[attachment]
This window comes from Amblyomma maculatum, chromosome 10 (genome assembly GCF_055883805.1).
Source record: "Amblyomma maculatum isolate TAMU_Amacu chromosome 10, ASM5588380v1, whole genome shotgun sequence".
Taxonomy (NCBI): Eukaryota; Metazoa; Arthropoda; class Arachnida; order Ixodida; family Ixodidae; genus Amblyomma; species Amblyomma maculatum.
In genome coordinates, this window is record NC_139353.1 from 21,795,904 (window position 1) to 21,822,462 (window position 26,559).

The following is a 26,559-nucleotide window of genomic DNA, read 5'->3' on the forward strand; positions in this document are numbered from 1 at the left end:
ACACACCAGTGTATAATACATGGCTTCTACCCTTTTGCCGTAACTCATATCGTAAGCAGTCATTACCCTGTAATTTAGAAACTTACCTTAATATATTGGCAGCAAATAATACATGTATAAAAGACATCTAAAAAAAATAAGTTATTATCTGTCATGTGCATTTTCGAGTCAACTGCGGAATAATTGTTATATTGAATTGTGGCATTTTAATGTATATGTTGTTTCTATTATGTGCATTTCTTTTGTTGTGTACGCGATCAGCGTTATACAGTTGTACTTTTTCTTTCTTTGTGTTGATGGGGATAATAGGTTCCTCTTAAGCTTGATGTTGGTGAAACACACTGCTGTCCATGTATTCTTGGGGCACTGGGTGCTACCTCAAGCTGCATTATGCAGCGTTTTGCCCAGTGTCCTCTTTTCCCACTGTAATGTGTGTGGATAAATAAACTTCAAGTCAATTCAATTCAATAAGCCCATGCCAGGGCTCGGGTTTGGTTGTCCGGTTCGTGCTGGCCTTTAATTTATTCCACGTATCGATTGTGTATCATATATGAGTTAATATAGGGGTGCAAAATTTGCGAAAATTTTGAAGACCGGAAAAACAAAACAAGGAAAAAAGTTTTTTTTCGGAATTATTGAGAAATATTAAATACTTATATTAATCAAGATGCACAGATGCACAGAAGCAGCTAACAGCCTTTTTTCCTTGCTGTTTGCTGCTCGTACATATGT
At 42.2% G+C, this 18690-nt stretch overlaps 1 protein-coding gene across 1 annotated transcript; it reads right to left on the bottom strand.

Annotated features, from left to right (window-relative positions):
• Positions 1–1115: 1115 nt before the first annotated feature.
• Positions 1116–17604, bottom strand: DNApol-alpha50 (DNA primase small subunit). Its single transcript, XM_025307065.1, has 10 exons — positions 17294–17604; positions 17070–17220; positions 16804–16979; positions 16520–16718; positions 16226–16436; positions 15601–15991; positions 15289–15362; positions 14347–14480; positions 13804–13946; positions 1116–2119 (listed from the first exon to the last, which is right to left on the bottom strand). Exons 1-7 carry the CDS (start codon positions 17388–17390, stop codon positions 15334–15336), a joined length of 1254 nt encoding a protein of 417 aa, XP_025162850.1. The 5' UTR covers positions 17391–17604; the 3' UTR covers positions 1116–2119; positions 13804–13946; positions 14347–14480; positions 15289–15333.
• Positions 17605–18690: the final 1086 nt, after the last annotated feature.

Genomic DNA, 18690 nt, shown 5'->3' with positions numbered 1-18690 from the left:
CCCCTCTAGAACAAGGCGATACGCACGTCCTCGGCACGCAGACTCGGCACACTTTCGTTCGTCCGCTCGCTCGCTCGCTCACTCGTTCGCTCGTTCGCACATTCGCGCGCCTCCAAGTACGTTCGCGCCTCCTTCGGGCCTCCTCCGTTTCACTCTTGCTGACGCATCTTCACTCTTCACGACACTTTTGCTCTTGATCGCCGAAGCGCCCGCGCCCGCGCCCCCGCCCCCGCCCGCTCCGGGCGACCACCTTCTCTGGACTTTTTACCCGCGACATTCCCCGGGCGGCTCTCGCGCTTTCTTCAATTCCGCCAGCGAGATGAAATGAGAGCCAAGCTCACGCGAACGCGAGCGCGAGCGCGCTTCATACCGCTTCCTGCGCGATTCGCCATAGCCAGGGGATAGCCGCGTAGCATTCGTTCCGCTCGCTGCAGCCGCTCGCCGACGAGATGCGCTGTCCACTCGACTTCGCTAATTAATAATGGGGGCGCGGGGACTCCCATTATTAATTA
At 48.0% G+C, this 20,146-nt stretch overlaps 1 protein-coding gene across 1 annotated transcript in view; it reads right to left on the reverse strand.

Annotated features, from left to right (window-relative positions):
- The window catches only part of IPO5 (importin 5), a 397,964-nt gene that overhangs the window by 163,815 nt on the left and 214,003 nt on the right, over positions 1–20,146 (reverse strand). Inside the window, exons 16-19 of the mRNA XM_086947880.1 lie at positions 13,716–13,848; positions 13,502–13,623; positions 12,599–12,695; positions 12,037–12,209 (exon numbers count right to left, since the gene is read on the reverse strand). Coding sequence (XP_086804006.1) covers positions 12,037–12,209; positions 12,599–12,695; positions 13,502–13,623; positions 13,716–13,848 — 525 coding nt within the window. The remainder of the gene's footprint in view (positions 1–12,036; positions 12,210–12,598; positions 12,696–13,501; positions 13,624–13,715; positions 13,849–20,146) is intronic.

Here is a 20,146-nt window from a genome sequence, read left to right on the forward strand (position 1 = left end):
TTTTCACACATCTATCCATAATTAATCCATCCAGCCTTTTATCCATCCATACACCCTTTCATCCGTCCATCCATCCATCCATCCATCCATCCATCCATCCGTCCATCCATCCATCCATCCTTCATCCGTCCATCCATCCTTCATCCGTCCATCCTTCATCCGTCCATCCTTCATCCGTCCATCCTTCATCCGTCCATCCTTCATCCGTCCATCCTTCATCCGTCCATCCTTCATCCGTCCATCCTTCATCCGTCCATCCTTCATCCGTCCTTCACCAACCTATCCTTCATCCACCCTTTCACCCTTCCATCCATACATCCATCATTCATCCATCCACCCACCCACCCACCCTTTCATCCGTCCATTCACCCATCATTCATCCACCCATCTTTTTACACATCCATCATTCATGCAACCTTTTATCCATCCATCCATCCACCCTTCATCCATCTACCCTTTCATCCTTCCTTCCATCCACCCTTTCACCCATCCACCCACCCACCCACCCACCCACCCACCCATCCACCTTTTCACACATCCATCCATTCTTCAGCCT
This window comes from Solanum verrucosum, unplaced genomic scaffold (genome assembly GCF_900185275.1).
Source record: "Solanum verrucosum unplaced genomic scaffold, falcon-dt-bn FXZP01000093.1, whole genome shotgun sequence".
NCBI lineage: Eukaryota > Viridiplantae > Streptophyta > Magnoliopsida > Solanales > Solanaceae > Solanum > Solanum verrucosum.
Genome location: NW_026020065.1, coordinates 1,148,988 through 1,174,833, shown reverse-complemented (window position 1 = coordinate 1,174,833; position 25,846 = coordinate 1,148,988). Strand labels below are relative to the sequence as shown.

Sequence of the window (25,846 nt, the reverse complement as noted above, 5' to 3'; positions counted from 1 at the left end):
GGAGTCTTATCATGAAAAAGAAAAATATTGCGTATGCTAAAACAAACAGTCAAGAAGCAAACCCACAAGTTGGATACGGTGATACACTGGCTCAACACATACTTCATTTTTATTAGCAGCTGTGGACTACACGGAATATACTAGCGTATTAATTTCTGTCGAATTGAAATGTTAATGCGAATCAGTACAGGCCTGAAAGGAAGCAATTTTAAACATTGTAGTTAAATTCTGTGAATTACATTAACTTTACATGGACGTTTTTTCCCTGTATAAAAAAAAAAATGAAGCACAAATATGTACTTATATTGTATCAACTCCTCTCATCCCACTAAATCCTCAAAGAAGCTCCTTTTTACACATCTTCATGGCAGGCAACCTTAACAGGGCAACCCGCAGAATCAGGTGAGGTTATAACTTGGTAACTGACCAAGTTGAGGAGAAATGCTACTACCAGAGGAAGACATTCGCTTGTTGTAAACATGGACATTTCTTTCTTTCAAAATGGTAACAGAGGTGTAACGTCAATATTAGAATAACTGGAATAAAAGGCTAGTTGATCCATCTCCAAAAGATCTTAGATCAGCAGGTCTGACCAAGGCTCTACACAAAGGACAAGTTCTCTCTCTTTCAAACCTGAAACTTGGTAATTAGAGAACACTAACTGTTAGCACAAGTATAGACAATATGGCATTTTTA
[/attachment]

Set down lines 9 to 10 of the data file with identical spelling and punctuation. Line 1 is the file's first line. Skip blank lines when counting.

• Positions 1–1115: 1115 nt before the first annotated feature.
• Positions 1116–17604, bottom strand: DNApol-alpha50 (DNA primase small subunit). Its single transcript, XM_025307065.1, has 10 exons — positions 17294–17604; positions 17070–17220; positions 16804–16979; positions 16520–16718; positions 16226–16436; positions 15601–15991; positions 15289–15362; positions 14347–14480; positions 13804–13946; positions 1116–2119 (listed from the first exon to the last, which is right to left on the bottom strand). Exons 1-7 carry the CDS (start codon positions 17388–17390, stop codon positions 15334–15336), a joined length of 1254 nt encoding a protein of 417 aa, XP_025162850.1. The 5' UTR covers positions 17391–17604; the 3' UTR covers positions 1116–2119; positions 13804–13946; positions 14347–14480; positions 15289–15333.